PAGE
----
The past Saturday, I organized a half-day "startup workshop" to give a few young Web 2.0 companies in Hong Kong a chance to share their startup experiences with the general public. The turnout was overwhelming; it was literally standing room only in one of our larger University lecture halls. The attendees were mostly entrepreneurs or students hoping to becoming entrepreneurs.
I kick started the workshop with an informal introduction to Web 2.0 which I called the "Zen of Web 2.0." I had fun comparing Web 2.0 to Zen - "Web 2.0 is you, you are Web 2.0". I thought the "finger pointing to the moon" was a good Zen metaphor for not focusing too much on the technology, rather than the value the Web 2.0 application brings. After thoroughly confusing most people with my Zen stories, I passed the floor to the first speaker - Greg Sung of aNobii.
Greg gave an interesting talk on the importance of iterative development for startups. Greg felt that it was more important to get prototypes and features out the door as soon as possible for others to try, rather than getting stuck in "analysis/design paralysis" on imaginary users. He felt that time well spent with early adopters is a much more effective way to creating Web 2.0 applications. There was also a lighter side to the talk where he compared his site to “match making for geeks.”
The second speaker was Simon Lee of bullpoo. His talk was about how to create and maintain a successful virtual community. Simon compared his community building techniques with techniques in giving a really cool party - you need the right mixture of ambiance and celebrity to attract the right crowd. You also need a lot of "fun" activities to keep people there. This talk seems to resonate greatly with all the young party goers we had in our audience.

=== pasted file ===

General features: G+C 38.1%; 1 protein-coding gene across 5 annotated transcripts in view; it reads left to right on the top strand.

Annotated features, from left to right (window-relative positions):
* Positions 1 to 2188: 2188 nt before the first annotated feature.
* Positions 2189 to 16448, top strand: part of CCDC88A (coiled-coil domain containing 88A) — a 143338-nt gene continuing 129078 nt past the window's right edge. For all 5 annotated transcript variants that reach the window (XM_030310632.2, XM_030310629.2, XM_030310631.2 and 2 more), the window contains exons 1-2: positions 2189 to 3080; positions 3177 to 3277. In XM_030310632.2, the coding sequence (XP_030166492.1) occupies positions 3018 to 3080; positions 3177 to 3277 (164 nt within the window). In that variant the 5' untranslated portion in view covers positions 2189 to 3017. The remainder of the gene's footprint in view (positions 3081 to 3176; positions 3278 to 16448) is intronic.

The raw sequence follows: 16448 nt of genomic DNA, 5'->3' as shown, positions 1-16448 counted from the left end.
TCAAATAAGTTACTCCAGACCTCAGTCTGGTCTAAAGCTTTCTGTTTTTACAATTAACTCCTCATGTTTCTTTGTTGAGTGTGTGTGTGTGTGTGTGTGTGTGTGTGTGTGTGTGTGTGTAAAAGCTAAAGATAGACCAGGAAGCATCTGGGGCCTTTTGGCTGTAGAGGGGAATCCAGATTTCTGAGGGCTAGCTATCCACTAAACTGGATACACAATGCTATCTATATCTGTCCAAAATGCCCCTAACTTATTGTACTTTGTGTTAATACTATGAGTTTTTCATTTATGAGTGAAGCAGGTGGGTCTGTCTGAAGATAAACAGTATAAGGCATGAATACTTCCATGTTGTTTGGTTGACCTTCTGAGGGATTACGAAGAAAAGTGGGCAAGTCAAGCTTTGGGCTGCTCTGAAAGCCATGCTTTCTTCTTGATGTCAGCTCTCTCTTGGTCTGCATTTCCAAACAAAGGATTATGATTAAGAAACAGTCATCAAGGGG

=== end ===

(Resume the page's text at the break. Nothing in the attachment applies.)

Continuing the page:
David Lee from EditGrid was the next speaker. His talk brought the audience back to reality. Starting up is a lot of hard work and perseverance. But for EditGrid, all the hardwork seem to be paying off. He also explained the process of getting funded and the support the Hong Kong Government was giving in the form of the Small Entrepreneur Research Assistance Programme (SERAP).
Simon Chan of Wazhua.com was our final speaker. He just got startup funding for his new Web 2.0 company, which had to do with "entertainment social networking." Simon took my talk on Zen, "emptiness" and Web 2.0 quite literally and started with a blank presentation. In the spirit of Web 2.0, Simon asked the audience to contribute content to "his" presentation! Unfortunately, this Web 2.0 approach to presentation did not work. Simon ended up having to deliver his own content which was on his experience in starting up in US and Hong Kong. The crowd seemed to like his “be the geek” message.
A common thread that I observed among all the entrepreneur speakers yesterday was their overwhelming enthusiasm, energy and passion for what they do. That might be the real main key to their successes!